North Korea tests limits of South Korea, Japan cooperation
US envoy Stephen Bosworth arrives in Tokyo Thursday after visiting Seoul and Beijing. Implicit in his talks is a push for Japan and South Korea to cooperate for mutual defense against North Korea.
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Japan’s biggest selling newspaper, Yomiuri Shimbun, followed up that revelation with a report Wednesday that Japan and South Korea may sign an agreement in several months calling for military cooperation in peacetime despite “lingering disputes concerning Japan’s colonial rule.”Skip to next paragraph
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The newspaper cited “growing uncertainty in East Asia,” notably “increased aggression by China and North Korea,” as behind the view that “enhanced bilateral defense ties are indispensable.”
US officials, in view of the sensitivities, are reluctant to comment on the chances of greater Japan-Korea military cooperation, much less an alliance.
Japanese Prime Minister Naoto Kan, however, has backed away from any notion of forcing the US to abandon bases on Okinawa despite the opposition of Okinawan residents and promises made by his Democratic Party of Japan before it came to power in August 2009. The current plan calls for the US to move a Marine air station out of a populated area to a more remote part of Okinawa while other elements transfer to Guam.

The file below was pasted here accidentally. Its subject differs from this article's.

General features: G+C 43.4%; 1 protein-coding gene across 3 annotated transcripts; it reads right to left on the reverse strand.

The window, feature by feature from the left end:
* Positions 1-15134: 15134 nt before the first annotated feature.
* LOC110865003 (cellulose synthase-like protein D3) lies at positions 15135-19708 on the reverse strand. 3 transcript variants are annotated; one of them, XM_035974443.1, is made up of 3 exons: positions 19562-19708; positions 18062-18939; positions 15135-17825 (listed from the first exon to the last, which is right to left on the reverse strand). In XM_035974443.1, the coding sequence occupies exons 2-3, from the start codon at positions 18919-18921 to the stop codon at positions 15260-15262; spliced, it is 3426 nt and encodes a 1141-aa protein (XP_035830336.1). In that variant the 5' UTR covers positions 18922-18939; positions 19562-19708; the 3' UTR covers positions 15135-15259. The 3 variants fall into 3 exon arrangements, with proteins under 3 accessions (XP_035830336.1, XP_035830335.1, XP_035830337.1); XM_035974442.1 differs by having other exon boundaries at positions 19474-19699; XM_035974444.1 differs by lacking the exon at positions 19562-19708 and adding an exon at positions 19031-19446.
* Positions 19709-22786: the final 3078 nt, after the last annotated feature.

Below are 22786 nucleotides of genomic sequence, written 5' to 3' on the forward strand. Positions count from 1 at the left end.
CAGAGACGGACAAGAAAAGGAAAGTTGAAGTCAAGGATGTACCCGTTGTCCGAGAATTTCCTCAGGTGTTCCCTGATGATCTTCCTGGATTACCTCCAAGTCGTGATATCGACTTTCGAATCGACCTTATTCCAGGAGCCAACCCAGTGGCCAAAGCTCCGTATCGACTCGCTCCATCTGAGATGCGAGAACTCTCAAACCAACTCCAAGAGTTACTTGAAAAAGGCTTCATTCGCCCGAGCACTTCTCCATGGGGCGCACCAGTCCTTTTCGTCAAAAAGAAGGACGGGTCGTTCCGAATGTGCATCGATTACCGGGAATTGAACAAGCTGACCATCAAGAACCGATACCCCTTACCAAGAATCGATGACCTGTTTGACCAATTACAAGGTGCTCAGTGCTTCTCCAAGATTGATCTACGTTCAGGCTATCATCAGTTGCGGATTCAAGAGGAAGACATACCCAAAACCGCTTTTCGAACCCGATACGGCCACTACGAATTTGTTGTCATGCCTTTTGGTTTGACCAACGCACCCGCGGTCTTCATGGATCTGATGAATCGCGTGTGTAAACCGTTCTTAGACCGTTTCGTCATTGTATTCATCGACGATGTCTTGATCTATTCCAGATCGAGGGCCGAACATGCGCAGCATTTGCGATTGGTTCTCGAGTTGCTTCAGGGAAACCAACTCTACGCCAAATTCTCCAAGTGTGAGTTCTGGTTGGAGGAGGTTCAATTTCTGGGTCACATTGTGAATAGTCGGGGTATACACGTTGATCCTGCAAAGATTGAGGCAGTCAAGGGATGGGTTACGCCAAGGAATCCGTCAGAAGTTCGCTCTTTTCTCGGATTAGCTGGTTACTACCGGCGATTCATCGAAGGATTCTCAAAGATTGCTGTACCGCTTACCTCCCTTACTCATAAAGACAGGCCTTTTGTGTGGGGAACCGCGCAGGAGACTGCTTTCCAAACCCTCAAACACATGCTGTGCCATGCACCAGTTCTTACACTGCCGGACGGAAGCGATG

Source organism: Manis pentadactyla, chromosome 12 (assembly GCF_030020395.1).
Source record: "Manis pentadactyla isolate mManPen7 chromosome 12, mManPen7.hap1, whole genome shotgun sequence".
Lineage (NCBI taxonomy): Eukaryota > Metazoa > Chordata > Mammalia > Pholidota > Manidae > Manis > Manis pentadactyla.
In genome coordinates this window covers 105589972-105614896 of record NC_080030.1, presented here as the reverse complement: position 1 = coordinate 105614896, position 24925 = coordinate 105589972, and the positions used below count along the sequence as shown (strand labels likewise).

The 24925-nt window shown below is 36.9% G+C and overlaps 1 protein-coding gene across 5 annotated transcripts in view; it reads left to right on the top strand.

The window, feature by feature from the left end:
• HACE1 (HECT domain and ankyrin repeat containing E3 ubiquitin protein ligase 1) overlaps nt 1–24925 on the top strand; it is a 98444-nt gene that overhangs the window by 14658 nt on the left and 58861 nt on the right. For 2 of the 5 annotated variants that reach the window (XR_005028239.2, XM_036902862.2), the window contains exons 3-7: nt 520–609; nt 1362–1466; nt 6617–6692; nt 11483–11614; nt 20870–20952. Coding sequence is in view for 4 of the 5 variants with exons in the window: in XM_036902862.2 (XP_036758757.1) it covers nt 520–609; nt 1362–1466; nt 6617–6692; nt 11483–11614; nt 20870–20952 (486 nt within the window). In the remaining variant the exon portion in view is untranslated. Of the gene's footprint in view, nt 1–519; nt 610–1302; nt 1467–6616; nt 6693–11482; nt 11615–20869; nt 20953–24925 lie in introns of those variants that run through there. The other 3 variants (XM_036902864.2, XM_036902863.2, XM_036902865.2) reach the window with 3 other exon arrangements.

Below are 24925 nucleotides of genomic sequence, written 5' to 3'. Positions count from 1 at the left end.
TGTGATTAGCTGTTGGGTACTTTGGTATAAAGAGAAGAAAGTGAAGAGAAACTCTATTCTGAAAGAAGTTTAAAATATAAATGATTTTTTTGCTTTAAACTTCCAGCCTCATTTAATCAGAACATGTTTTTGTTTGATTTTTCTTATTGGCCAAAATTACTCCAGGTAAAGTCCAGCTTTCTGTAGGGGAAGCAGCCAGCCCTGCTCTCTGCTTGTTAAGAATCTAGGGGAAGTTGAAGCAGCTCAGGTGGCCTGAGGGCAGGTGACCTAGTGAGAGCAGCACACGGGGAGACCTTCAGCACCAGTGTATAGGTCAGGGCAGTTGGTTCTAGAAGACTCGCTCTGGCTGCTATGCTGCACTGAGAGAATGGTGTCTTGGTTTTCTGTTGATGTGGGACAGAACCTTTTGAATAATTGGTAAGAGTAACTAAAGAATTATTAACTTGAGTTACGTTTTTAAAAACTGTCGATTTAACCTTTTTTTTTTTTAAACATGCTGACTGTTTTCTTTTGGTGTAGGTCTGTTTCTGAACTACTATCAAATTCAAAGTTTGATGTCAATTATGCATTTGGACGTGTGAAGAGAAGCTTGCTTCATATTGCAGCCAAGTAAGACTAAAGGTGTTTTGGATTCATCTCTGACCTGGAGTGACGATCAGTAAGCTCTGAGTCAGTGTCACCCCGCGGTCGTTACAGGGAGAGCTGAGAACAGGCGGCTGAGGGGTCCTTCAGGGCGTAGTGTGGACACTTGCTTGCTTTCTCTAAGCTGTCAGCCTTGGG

Mr. Kan took over leadership of his party – and the government – last June after his predecessor, Yukio Hatoyama, had to resign after moderating his view on the bases. Since then he has appeared increasingly receptive to the presence of US forces in view of what’s seen as the hardening of positions of North Korea as well as China, the North’s only ally and main source of food, fuel, and other vital supplies.
At the same time, Korean President Lee Myung-bak, who as a young student was jailed briefly for leading anti-Japan demonstrations, has encouraged close cooperation with Japan in the form of occasional military exercises, most recently off the South Korean port of Pusan.
“People in Korea feel the need to increase cooperation,” says Mingi Hyun, research fellow at the Korea Institute for Maritime Strategy, though “there’s popular sentiment against it.”
One tendentious sticking point is Korea’s claim to a cluster of rocky islets between the Korean peninsula and Japan in waters that Koreans know as the East Sea and the Japanese call the Sea of Japan. A Korean police garrison is permanently stationed on the larger of the small islets, called Dokdo in Korea and Takeshima in Japan, which insists they are Japanese.
That dispute, while not likely to be resolved, has receded in importance as tensions rise over North Korea and China.